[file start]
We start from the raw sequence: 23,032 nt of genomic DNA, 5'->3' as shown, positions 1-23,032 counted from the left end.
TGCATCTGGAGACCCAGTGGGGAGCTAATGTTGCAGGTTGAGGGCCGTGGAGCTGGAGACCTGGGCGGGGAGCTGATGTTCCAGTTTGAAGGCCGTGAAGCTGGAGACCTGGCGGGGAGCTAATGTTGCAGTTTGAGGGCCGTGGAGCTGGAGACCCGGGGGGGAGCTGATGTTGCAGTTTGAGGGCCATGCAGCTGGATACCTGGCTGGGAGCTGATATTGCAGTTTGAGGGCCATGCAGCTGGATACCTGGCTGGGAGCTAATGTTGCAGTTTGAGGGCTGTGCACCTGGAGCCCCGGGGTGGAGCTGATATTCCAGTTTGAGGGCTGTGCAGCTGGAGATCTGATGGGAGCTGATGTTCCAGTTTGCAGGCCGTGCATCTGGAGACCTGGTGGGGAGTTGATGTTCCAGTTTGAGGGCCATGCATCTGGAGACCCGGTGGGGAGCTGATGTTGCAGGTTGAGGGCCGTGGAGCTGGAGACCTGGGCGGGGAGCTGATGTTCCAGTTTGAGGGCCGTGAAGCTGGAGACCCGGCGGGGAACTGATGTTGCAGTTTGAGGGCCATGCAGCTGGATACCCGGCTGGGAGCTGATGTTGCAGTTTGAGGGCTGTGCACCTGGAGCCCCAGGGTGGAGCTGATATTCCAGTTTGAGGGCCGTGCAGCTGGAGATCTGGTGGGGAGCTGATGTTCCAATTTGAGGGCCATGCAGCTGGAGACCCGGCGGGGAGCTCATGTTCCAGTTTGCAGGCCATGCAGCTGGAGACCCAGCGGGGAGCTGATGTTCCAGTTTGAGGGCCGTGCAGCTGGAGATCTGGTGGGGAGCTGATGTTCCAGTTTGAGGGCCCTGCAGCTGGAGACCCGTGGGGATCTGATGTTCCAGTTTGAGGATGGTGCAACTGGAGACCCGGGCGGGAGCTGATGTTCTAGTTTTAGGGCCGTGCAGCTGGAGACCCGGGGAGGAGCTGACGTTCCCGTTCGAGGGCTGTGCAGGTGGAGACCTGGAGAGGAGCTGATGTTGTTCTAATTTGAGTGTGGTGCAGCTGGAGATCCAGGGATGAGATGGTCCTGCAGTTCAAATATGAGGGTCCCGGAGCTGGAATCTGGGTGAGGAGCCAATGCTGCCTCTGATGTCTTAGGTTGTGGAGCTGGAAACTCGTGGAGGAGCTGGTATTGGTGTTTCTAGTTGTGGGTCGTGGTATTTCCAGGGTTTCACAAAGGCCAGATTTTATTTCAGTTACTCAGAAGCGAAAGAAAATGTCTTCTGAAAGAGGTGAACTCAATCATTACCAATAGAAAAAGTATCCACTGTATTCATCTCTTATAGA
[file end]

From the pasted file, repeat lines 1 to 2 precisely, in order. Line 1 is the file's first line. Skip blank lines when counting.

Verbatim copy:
We start from the raw sequence: 23,032 nt of genomic DNA, 5'->3' as shown, positions 1-23,032 counted from the left end.
TGCATCTGGAGACCCAGTGGGGAGCTAATGTTGCAGGTTGAGGGCCGTGGAGCTGGAGACCTGGGCGGGGAGCTGATGTTCCAGTTTGAAGGCCGTGAAGCTGGAGACCTGGCGGGGAGCTAATGTTGCAGTTTGAGGGCCGTGGAGCTGGAGACCCGGGGGGGAGCTGATGTTGCAGTTTGAGGGCCATGCAGCTGGATACCTGGCTGGGAGCTGATATTGCAGTTTGAGGGCCATGCAGCTGGATACCTGGCTGGGAGCTAATGTTGCAGTTTGAGGGCTGTGCACCTGGAGCCCCGGGGTGGAGCTGATATTCCAGTTTGAGGGCTGTGCAGCTGGAGATCTGATGGGAGCTGATGTTCCAGTTTGCAGGCCGTGCATCTGGAGACCTGGTGGGGAGTTGATGTTCCAGTTTGAGGGCCATGCATCTGGAGACCCGGTGGGGAGCTGATGTTGCAGGTTGAGGGCCGTGGAGCTGGAGACCTGGGCGGGGAGCTGATGTTCCAGTTTGAGGGCCGTGAAGCTGGAGACCCGGCGGGGAACTGATGTTGCAGTTTGAGGGCCATGCAGCTGGATACCCGGCTGGGAGCTGATGTTGCAGTTTGAGGGCTGTGCACCTGGAGCCCCAGGGTGGAGCTGATATTCCAGTTTGAGGGCCGTGCAGCTGGAGATCTGGTGGGGAGCTGATGTTCCAATTTGAGGGCCATGCAGCTGGAGACCCGGCGGGGAGCTCATGTTCCAGTTTGCAGGCCATGCAGCTGGAGACCCAGCGGGGAGCTGATGTTCCAGTTTGAGGGCCGTGCAGCTGGAGATCTGGTGGGGAGCTGATGTTCCAGTTTGAGGGCCCTGCAGCTGGAGACCCGTGGGGATCTGATGTTCCAGTTTGAGGATGGTGCAACTGGAGACCCGGGCGGGAGCTGATGTTCTAGTTTTAGGGCCGTGCAGCTGGAGACCCGGGGAGGAGCTGACGTTCCCGTTCGAGGGCTGTGCAGGTGGAGACCTGGAGAGGAGCTGATGTTGTTCTAATTTGAGTGTGGTGCAGCTGGAGATCCAGGGATGAGATGGTCCTGCAGTTCAAATATGAGGGTCCCGGAGCTGGAATCTGGGTGAGGAGCCAATGCTGCCTCTGATGTCTTAGGTTGTGGAGCTGGAAACTCGTGGAGGAGCTGGTATTGGTGTTTCTAGTTGTGGGTCGTGGTATTTCCAGGGTTTCACAAAGGCCAGATTTTATTTCAGTTACTCAGAAGCGAAAGAAAATGTCTTCTGAAAGAGGTGAACTCAATCATTACCAATAGAAAAAGTATCCACTGTATTCATCTCTTATAGA